uncertain about your success or failure at
encourages. some way.
a task to protect your self-esteem in the
face of failure.
schema A set of organized cognitions that social cognition The general process we
help us interpret, evaluate, and remember use to make sense out of social events,
self-identity theory (SIT) A theory
a wide range of social stimuli, including which may or may not include other
proposing that a number of factors predict
events, persons, and ourselves. people.
one groupʼs reaction to competing groups
and concerning what may arise from
scienti¬c method A method of social comparison process A source
identi¬cation with a social category.
developing scienti¬c explanations of social knowledge involving how we
involving four steps: identifying a compare our reactions, abilities, and
self-perception theory A theory
phenomenon to study, developing a attributes to others.
suggesting that we learn about our
testable research hypothesis, designing motivations by evaluating our own
social compensation The tendency to
a research study, and carrying out the behavior, useful especially in the area of
work harder in a group to make up for the
research study. attitude change.
weaknesses of others in the group when
secondary compensation A method of the task is important and motivation to
self-regulation A critical control
handling prejudice involving attempts perform is high.
mechanism used by individuals to match
to change oneʼs mode of thinking about behavior to internal standards of the self or
social dominance orientation Desire
situations to psychologically protect to the expectations of others.
to have oneʼs in-group in a position of
oneself against the outcomes of prejudice.
dominance or superiority to out-groups.
self-schemas Self-conceptions that guide
secret love Love in which individuals High social dominance orientation is
us in ordering and directing our behavior
have strong passion for one another but correlated with higher levels of prejudice.
involving how we represent our thoughts
cannot or will not make those feelings and feelings about our experiences in a
social exchange theory A theory of how
publicly known, increasing the attraction particular area of life.
relationships are evaluated, suggesting
of a relationship.
that people make assessments according
self-serving bias Our tendency to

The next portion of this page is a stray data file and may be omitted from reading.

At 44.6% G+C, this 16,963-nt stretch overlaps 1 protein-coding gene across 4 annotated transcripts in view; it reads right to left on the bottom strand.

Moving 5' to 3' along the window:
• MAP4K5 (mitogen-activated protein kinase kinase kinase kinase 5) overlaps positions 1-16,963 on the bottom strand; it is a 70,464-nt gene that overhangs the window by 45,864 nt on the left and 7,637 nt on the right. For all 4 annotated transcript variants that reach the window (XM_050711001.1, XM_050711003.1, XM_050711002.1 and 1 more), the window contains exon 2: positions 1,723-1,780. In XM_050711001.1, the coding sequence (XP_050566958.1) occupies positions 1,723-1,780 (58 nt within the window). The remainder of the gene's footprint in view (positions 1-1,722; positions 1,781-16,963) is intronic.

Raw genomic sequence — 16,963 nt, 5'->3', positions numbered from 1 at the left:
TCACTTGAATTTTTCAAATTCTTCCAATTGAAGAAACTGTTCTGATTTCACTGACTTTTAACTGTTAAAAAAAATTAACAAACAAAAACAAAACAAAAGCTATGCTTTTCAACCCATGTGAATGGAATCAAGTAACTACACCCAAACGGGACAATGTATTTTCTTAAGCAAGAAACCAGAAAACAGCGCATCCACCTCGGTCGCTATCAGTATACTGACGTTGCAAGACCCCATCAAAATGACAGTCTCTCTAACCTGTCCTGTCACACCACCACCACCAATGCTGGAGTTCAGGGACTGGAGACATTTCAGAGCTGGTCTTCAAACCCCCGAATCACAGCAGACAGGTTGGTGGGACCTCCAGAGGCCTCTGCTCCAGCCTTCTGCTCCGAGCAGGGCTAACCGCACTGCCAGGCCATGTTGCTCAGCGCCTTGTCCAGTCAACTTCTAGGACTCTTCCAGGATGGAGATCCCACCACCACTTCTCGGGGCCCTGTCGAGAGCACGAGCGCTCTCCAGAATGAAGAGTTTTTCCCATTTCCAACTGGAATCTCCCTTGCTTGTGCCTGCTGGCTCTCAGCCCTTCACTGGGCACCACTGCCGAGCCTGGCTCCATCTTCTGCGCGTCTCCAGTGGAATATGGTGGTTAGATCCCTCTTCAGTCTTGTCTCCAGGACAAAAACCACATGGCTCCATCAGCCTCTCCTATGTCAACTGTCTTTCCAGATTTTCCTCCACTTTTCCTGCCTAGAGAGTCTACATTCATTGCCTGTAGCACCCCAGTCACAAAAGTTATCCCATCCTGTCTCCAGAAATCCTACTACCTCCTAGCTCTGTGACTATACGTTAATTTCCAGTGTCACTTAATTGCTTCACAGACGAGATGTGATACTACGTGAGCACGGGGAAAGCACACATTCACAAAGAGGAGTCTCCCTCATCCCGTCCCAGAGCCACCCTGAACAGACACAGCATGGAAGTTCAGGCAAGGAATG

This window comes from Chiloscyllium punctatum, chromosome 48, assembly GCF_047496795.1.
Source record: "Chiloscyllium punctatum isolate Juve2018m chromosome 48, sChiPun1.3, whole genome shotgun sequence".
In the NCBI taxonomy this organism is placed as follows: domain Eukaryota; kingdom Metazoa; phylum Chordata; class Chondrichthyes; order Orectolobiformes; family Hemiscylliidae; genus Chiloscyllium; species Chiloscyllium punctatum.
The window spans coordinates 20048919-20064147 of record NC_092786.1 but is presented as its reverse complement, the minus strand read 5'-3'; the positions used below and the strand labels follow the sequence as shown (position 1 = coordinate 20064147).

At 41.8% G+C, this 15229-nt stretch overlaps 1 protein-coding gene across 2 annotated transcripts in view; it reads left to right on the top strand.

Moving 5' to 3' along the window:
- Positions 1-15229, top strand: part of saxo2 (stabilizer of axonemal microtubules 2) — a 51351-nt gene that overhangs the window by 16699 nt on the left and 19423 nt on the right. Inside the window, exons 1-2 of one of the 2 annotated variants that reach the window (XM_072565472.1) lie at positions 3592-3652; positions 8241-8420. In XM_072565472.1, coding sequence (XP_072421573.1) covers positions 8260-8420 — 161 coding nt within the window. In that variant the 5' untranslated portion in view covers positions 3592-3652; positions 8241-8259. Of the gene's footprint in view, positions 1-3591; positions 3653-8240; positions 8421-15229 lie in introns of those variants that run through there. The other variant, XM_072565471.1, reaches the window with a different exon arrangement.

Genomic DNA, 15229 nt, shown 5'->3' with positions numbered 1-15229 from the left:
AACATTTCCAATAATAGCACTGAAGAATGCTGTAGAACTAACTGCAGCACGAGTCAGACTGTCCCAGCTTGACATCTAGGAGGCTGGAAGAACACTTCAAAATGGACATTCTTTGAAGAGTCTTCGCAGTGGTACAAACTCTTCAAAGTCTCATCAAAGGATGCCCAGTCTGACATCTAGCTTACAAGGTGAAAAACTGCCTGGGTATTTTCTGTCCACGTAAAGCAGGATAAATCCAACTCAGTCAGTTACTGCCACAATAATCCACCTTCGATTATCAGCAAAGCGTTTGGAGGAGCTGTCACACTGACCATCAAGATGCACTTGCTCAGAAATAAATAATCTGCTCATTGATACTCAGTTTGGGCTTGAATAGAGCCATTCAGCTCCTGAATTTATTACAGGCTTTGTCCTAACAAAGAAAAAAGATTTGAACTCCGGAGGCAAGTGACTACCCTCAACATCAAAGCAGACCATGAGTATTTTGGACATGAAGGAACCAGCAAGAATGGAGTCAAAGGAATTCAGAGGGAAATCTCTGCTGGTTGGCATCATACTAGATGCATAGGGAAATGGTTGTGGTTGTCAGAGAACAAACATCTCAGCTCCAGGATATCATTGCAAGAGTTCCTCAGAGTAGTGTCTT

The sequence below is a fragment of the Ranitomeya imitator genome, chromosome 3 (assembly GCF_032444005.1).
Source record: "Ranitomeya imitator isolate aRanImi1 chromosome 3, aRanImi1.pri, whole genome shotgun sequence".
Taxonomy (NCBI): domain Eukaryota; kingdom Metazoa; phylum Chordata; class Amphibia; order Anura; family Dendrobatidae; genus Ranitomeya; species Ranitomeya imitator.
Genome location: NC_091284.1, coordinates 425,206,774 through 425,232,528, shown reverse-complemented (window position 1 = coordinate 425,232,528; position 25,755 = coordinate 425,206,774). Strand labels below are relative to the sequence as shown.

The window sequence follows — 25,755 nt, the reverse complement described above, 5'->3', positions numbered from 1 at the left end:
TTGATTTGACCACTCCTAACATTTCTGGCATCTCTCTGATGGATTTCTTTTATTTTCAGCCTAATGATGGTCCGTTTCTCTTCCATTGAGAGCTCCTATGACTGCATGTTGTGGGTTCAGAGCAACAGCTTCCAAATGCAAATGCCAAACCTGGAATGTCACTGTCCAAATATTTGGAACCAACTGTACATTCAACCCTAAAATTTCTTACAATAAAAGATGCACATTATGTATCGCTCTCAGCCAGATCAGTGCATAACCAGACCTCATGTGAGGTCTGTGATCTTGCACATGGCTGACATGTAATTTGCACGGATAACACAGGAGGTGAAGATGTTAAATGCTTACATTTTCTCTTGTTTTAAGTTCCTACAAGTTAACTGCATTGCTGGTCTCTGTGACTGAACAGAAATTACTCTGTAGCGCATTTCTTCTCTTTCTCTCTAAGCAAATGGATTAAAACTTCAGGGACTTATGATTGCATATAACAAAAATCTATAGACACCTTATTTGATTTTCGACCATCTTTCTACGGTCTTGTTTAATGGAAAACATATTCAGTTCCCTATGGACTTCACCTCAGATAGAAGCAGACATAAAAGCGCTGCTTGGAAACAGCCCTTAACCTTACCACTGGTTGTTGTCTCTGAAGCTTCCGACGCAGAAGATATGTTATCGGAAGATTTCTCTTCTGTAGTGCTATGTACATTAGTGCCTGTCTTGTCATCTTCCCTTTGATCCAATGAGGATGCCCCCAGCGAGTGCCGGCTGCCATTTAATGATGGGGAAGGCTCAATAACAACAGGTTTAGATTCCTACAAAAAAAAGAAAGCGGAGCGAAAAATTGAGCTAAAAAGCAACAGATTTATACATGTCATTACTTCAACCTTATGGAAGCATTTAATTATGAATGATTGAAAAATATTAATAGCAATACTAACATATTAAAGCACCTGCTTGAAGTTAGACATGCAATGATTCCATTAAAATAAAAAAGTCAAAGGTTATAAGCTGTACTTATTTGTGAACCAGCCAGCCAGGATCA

self-af¬rmation theory A theory to the rewards (positive things derived
attribute positive outcomes of our own
that individuals may not try to reduce from a relationship) and costs (negative
behavior to internal, dispositional factors
dissonance if they can maintain (af¬rm) things derived from a relationship).
and negative outcomes to external,
their self-concept by showing they are situational forces.
social facilitation The performance-
morally adequate in other ways.
enhancing effect of others on behavior;
self-veri¬cation A method of supporting
self-categorization theory A theory and con¬rming your self-identity. generally, simple, well-learned behavior is
suggesting people need to reduce facilitated by the presence of others.
sexual self-schema How we think about
uncertainty about whether their
the sexual aspects of the self, derived from social identity theory An assumption that
perceptions of the world are “correct”
past sexual knowledge and experience, and we all need to have a positive self-concept,
and seek af¬rmation of their beliefs from
which guides future sexual activity. part of which is conferred on us through
fellow group members.
identi¬cation with certain groups.
similarity effect The fact that we are
self-disclosure The ability and
more likely to form a relationship with a
willingness to share intimate areas of oneʼs
similar than a dissimilar other.
life with another person in a relationship.
Glossary G-7

social impact theory A theory stating sociobiology A theoretical perspective that triangular theory of love A theory
that social in¬‚uence is a function of the views social behavior as helping groups of suggesting that love is comprised of
combination of the strength, immediacy, organisms within a species survive. three components”passion, intimacy,
and number of in¬‚uence sources. and commitment”each of which is
spotlight effect A phenomenon occurring
conceptualized as a leg of a triangle that